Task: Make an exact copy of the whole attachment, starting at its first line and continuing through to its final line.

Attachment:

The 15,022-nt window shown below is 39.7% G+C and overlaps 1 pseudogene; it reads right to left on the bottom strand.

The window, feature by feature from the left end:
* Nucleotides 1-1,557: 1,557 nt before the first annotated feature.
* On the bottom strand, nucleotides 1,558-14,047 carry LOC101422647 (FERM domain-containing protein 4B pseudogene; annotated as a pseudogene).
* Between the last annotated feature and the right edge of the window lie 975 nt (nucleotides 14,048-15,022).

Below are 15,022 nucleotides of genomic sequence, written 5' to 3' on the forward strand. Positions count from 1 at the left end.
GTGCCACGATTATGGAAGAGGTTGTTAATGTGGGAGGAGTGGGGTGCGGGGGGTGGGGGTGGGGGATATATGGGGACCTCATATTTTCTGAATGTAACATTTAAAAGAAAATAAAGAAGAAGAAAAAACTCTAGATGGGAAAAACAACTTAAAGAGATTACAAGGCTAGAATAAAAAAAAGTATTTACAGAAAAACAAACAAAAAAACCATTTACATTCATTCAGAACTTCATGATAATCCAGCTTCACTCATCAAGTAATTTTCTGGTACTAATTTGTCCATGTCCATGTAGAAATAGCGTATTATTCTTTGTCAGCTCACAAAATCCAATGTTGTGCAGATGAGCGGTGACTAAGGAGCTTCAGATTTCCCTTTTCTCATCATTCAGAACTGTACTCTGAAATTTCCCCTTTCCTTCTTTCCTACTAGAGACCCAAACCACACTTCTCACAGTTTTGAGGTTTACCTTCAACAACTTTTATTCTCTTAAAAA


The 15,022-nt window shown below is 39.7% G+C and overlaps 1 pseudogene; it reads right to left on the bottom strand.

The window, feature by feature from the left end:
* Nucleotides 1-1,557: 1,557 nt before the first annotated feature.
* On the bottom strand, nucleotides 1,558-14,047 carry LOC101422647 (FERM domain-containing protein 4B pseudogene; annotated as a pseudogene).
* Between the last annotated feature and the right edge of the window lie 975 nt (nucleotides 14,048-15,022).

Below are 15,022 nucleotides of genomic sequence, written 5' to 3' on the forward strand. Positions count from 1 at the left end.
GTGCCACGATTATGGAAGAGGTTGTTAATGTGGGAGGAGTGGGGTGCGGGGGGTGGGGGTGGGGGATATATGGGGACCTCATATTTTCTGAATGTAACATTTAAAAGAAAATAAAGAAGAAGAAAAAACTCTAGATGGGAAAAACAACTTAAAGAGATTACAAGGCTAGAATAAAAAAAAGTATTTACAGAAAAACAAACAAAAAAACCATTTACATTCATTCAGAACTTCATGATAATCCAGCTTCACTCATCAAGTAATTTTCTGGTACTAATTTGTCCATGTCCATGTAGAAATAGCGTATTATTCTTTGTCAGCTCACAAAATCCAATGTTGTGCAGATGAGCGGTGACTAAGGAGCTTCAGATTTCCCTTTTCTCATCATTCAGAACTGTACTCTGAAATTTCCCCTTTCCTTCTTTCCTACTAGAGACCCAAACCACACTTCTCACAGTTTTGAGGTTTACCTTCAACAACTTTTATTCTCTTAAAAA